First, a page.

In the new Microsoft, Azure has – to a certain extent – taken over the center stage from the company's Windows Server platform, and the new Chromium Edge Browser has taken center stage from Windows. The ongoing COVID-19 pandemic has accelerated this result as the market rapidly turns from focusing on local hardware to using the Cloud as its primary place to do computing. 

As a result, each new browser update now feels a bit like what the old Windows refresh cycles used to feel like – but without the old compatibility drama. 

[ Related: FAQ: What the new Edge offers the enterprise ]

Microsoft Inspire took place this week, so let’s talk about the browser's new features, mostly focused on business users (now mostly working from home) that look compelling. 

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Rob Enderle

How to securely erase your Android device in 4 steps

2 weeks 5 days ago

It's an inevitable moment in the smartphone-owning cycle, the point at which a newer, shinier model comes along and your trusty old device is no longer needed.

Maybe your company bought you a new Android phone. Maybe your old one was getting too slow. Or maybe you just love electronics and couldn't resist the lure of whatever sexy new Android device your favorite manufacturer started selling.

Whatever the case, it's common nowadays to find yourself with an extra phone. And while there are plenty of practical uses for an old Android device, there's also a time when the best choice is to sell, donate, or otherwise pass it along.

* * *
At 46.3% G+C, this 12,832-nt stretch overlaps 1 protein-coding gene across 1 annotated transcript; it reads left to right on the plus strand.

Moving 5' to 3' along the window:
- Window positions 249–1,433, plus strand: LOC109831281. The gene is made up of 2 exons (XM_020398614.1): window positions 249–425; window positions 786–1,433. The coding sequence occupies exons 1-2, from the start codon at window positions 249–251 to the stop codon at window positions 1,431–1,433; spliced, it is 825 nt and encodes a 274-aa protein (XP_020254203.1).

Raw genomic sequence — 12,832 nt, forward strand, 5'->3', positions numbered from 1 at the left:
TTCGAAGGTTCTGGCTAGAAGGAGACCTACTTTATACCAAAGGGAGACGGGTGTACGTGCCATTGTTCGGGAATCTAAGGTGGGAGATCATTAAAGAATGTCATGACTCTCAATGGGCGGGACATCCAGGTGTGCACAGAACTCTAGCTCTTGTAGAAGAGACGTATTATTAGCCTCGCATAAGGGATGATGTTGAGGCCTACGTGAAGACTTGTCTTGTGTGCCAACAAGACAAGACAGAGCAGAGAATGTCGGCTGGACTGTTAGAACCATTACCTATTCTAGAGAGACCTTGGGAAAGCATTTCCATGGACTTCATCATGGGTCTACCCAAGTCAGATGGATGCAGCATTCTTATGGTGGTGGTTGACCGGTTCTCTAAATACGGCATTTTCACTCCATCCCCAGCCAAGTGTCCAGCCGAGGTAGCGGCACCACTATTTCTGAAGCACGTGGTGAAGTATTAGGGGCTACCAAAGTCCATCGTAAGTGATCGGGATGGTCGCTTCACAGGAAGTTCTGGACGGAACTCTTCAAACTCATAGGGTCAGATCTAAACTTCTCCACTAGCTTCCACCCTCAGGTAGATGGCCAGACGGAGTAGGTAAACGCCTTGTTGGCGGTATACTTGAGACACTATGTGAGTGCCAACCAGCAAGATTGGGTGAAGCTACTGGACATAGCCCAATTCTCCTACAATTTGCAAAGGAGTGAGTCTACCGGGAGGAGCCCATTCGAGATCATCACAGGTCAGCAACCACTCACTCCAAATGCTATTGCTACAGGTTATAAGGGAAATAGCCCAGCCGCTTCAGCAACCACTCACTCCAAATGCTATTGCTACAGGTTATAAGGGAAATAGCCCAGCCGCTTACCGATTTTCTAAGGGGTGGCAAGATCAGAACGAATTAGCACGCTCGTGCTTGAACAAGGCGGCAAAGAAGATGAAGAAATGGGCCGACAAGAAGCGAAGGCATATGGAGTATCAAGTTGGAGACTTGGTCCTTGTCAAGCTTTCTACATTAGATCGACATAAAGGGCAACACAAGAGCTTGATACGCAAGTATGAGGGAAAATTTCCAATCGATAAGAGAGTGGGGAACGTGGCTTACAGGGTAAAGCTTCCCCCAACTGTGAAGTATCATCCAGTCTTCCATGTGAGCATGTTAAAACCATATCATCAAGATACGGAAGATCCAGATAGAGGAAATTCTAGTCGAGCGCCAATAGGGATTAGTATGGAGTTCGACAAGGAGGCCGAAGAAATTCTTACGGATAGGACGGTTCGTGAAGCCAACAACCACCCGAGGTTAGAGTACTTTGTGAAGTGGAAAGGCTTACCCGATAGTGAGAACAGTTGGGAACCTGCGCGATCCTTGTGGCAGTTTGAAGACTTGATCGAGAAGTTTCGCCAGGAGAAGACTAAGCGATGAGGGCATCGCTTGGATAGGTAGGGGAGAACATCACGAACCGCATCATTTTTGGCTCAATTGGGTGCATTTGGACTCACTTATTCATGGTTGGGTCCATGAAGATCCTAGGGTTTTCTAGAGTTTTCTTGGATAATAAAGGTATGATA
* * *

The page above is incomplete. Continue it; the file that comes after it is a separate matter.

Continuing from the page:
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JR Raphael

Microsoft releases some 'optional, non-security, C/D Week' Win10 patches. Avoid them.

3 weeks ago

I’ve always detested Microsoft’s “optional, non-security, C/D Week” patches because they’re confusing, easy to install accidentally, rarely solve any pressing problems, and potentially introduce yet more bugs. 

Guess what? They’re back. 

As promised last month, Microsoft has started pushing them out again.

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Woody Leonhard

Now let’s guess what fish’s new password is

3 weeks 1 day ago

It’s COVID-19 days, and everyone at this tech company is practicing social distancing by working from home. All is fine for weeks for this pilot fish, but then his password expires.

An expired password cannot be replaced remotely, so he’s going to have to go in to the office. Fish’s boss says that the building is open, and once fish arrives, he finds it deserted and, he realizes, safer than the supermarket — no one has been inside there for weeks.